Full course description

The Crucial Conversations Suite is open to current Rice University employees. If you’re not a current Rice University employee, but are interested in taking the class, contact Marie Wehrung at learn@rice.edu for assistance.

One of the greatest challenges we face at work is…others. Day in and day out, we must “interface” with others. Lots of others. Opinionated others. Faulted others. And we’re not alone in finding frustration with others. Nearly everyone can relate to the challenge of attempting to secure results while working with other human beings.

Researchers have found that the moments that make the biggest difference in our effectiveness are situations where we have to communicate with one or more people. Specifically, the way we behave in the following two crucial moments has a profound effect on our success:

1.     Communicating when the stakes are high, opinions differ, and emotions run strong, and

2.     Communicating with others who let us down, violate expectations, break promises, or behave poorly.

The Crucial Conversations Suite is a five-part workshop consisting of Crucial Conversations (parts 1, 2 and 3), and Crucial Accountability (parts 4 and 5).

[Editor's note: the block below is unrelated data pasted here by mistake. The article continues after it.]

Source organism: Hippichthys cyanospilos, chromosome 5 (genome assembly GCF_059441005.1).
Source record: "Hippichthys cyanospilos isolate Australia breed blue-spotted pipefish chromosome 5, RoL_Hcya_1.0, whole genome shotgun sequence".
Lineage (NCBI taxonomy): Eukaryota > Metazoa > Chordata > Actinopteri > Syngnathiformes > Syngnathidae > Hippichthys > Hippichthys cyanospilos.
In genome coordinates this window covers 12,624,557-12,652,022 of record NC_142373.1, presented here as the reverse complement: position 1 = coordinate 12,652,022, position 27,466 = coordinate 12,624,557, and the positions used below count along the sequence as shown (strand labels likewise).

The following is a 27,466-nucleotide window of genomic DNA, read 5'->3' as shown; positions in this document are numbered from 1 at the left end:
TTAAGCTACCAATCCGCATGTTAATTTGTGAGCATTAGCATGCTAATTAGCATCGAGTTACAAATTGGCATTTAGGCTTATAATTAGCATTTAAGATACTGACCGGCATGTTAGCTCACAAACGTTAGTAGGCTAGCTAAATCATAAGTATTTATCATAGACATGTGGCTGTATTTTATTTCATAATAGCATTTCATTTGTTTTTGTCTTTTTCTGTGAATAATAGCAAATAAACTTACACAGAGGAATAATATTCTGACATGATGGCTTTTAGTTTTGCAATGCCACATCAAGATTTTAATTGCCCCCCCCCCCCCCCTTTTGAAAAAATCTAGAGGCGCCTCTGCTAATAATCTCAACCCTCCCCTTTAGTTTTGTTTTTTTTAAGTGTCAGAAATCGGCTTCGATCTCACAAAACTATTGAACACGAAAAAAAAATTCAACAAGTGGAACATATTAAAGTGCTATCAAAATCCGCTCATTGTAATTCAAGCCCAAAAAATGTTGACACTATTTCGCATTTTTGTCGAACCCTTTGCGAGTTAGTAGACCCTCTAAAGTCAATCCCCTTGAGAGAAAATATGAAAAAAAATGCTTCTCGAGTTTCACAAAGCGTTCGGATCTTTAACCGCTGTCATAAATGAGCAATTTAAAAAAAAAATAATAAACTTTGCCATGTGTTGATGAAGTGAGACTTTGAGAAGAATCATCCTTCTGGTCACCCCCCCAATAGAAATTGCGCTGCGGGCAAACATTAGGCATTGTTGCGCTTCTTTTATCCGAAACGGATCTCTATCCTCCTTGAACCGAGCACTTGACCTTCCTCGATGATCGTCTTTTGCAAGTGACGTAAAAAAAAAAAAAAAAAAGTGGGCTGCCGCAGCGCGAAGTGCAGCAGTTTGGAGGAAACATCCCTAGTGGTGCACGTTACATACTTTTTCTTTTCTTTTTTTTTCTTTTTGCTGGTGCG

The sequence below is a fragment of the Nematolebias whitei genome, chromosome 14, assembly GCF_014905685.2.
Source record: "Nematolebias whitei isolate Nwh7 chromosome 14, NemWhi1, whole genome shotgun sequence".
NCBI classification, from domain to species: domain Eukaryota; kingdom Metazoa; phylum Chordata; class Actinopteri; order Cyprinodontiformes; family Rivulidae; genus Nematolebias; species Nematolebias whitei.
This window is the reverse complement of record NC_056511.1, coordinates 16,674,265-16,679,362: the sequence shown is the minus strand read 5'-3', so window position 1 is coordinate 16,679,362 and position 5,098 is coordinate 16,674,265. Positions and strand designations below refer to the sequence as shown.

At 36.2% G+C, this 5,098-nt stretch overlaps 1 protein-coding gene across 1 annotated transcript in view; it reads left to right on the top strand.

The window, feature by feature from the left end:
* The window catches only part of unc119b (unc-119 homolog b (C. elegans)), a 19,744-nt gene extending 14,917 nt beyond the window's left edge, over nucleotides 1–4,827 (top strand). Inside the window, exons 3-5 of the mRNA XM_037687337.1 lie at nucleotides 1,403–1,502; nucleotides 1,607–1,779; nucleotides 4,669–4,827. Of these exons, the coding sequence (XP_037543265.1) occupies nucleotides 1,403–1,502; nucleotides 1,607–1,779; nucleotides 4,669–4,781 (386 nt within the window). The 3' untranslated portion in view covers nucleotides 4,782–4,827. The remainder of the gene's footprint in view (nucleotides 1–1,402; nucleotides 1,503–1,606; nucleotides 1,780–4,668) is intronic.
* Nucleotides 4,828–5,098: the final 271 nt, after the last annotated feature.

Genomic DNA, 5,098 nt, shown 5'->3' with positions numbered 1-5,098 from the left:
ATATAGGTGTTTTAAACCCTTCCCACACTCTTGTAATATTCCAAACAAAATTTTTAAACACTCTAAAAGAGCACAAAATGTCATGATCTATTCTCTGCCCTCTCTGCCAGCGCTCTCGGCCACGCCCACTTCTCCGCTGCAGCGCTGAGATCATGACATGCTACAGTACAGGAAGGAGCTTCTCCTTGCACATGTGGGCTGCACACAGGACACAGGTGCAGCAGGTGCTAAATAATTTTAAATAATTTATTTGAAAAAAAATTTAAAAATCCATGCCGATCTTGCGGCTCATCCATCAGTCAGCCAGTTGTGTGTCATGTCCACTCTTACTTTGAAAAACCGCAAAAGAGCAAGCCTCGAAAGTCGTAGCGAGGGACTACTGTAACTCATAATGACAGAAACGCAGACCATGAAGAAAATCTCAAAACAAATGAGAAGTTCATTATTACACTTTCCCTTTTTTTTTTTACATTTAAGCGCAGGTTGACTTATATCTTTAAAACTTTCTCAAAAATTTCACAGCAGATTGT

The Suite teaches skills for creating alignment and agreement by fostering open dialogue around high-stakes, emotional, or risky topics—at all levels of your organization. By learning how to speak and be heard (and encouraging others to do the same), you’ll surface the best ideas, make the highest-quality decisions, and then act on your decisions. You’ll learn how to

  • Stay focused on what you really want
  • Stay in dialogue when you’re angry, scared or hurt
  • Speak persuasively, not abrasively
  • Create mutual purpose, and make it safe to talk about almost anything
  • Listen when others “blow up” or “clam up”

It also teaches a straightforward, step-by-step process for identifying and resolving performance gaps, strengthening accountability, eliminating inconsistency, and reducing resentment. You’ll learn how to

  • Hold anyone accountable – no matter the person’s power, position or temperament
  • Master performance discussions – get positive results and maintain good relationships
  • Motivate others without using power – clearly and concisely explain specific, natural consequences, and permanently resolve problems
  • Manage projects without taking over – creatively help others avoid excuses, keep projects on track, and resolve performance barriers
  • Move to action – agree on a plan, follow up, engage in good reporting practices, and manage new expectations